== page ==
Raksha Bandhan is one of the special occasions in India which celebrates the eternal relation between a brother and sister. The festival is celebrated on the full moon day of the month of Sravana which falls in the month of August.

On this auspicious day the sister ties a Rakhi on the hand of the brother as a mark of love and honour. Rakhi threads are better known as Dori. The festival is marked by the tying of a Rakhi or Holy Thread by the sister on the wrist of her brother.

The brother in return offers a gift to his sister and promise to look after her. The brother and sister traditionally feed each other sweets. It is still celebrated today, and the brother and sister have to treat each other well for the day. Traditions Followed: Preparations for the event, starts early in the morning with the members of the family.

Then the sweets and Rakhi threads are arranged. Sisters prepare the Thali for the Puja. The Thali consists of rice grains, incense sticks, sweets, kumkum (vermillion) and an earthen or metal lamp called diya.

The first offerings of the day are made to the deities of the family. Then Arti ceremony, a pious Hindu festival, is performed. After completion of Arti, the sister puts chawal and tilak on the forehead of the brother and then ties the Rakhi on his hand. Sacred mantras are chanted all around as the brother and sister are united by one of the heavenly pledges.

Rakhi - The Thread That Protects:

Raksha Bandhan is one of the important festivals which capture the true spirit of the relationship between a brother and sister.

Raksha means to “protect” and Bandhan stands for “bond.” Hence, Rakhi is known as the Protection Bond. Every year on the day of the festival a sister ties the Rakhi thread on the hand of the brother and prays for his wellbeing and long life. From historical times Rakhi has been considered a protection bond.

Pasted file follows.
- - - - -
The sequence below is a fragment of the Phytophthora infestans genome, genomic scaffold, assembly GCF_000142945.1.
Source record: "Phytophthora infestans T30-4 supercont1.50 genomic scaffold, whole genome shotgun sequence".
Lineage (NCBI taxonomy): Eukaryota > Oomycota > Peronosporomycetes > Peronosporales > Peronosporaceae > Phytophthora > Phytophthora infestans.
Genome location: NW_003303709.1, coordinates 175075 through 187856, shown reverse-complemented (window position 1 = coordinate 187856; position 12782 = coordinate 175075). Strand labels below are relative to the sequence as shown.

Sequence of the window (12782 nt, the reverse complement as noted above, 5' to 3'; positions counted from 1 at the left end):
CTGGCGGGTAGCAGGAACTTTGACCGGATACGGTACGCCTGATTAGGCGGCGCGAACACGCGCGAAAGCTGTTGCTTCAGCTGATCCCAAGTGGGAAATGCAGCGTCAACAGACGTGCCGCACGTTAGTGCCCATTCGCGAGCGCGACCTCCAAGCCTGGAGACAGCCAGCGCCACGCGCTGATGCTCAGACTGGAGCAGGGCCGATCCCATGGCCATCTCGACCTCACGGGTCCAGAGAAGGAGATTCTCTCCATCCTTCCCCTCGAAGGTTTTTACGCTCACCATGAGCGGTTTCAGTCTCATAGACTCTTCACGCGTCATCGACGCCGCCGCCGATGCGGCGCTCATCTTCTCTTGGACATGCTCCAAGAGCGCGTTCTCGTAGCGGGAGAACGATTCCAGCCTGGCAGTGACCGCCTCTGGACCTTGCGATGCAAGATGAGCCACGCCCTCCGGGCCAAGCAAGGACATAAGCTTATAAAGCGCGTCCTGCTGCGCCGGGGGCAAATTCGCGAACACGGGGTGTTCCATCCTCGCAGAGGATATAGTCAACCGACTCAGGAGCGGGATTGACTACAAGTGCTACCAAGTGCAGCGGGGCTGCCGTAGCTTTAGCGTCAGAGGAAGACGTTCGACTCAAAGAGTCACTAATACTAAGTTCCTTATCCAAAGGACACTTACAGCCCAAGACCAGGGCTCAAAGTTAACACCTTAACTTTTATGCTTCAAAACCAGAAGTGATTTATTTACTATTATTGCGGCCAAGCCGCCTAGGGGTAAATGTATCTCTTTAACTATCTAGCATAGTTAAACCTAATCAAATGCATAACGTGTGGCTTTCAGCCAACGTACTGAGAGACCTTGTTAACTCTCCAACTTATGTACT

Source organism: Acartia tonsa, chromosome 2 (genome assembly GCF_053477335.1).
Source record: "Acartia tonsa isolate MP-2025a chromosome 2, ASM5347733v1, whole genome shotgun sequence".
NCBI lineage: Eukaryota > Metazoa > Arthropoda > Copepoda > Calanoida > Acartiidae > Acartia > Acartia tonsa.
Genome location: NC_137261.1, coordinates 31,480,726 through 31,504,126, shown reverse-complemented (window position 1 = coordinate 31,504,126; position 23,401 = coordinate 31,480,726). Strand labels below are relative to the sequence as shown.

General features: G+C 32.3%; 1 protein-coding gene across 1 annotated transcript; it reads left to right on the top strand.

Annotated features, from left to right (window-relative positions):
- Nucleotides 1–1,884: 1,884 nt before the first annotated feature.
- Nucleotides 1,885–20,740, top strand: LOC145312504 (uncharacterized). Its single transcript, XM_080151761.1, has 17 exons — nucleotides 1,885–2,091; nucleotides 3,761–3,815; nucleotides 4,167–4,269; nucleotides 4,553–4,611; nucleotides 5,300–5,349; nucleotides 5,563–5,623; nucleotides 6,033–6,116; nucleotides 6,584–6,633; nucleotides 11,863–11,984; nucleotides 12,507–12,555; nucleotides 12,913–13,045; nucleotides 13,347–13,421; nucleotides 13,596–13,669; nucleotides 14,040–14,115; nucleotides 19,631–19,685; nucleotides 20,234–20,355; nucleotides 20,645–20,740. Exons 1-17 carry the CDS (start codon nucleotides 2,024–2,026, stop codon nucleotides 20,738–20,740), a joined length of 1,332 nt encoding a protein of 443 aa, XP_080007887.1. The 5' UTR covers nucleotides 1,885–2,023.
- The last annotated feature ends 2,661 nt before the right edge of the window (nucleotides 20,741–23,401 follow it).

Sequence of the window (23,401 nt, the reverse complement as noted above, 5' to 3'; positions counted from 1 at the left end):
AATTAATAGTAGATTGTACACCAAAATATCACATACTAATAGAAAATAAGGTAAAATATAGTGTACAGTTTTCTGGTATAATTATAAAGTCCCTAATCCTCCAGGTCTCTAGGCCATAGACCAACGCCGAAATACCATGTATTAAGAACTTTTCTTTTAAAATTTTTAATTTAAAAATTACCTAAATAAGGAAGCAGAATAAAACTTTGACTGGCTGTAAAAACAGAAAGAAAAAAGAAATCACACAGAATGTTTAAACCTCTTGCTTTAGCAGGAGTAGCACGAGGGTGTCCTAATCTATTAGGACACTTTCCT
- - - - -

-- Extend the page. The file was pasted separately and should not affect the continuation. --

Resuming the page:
In the Mahabharata and Vedic Period, there is a reference to this auspicious event. Modern Time Celebration: In modern times Rakhi threads were tied across the hands of the freedom fighters to protect them in the tough battle ahead for the liberation of the country. With time, the festival of tying Rakhi on the hand of the brother by sister evolved manifold.

Today Rakhi is no more about sending mere rakhi threads to brothers. The Rakhi threads have also changed their form and have become fascinating. However, the real essence is always the same. It is the day for celebrating endless love between brothers and sisters. It is also the day to express widespread love for all human beings.

With a rich history and tradition, Rakhi is the time of the year for loads of love. GAMHA PURNIMA: This day is also celebrated as Gamha Purnima, the birthday of Lord Baladeva, the elder brother of Lord Sri Krishna. In Orissa especially in Paralakhemundi and other parts, the birthday of Lord Baladeva is celebrated through a popular game known as Gamha-Diyan (The Gamha Jump).

Before the auspicious day, the Gamha (platform) is made of bricks, mud and grass. The middle of the platform is filled with stones to make it strong enough. It is made high upwards and low downwards making the shape of a spur. Its top looks like a tower. A short distance from the top of the Gamha, two poles are dug in opposite directions, which is connected with a bamboo stick tied to both the poles.

In the bamboo stick, various fruits like oranges, bananas, coconuts etc. are tied very carefully. The people one by one come with a run from the downward of the Gamha, and on reaching the top, give a jump to catch the fruits.

One who touches a fruit gets an attractive prize. Raksha Bandhan is the day for unending celebrations and merriment. There is a special fervour attached to this festival. Unending celebrations, gatherings, exchange of gifts and sweets mark the occasion more beautiful.

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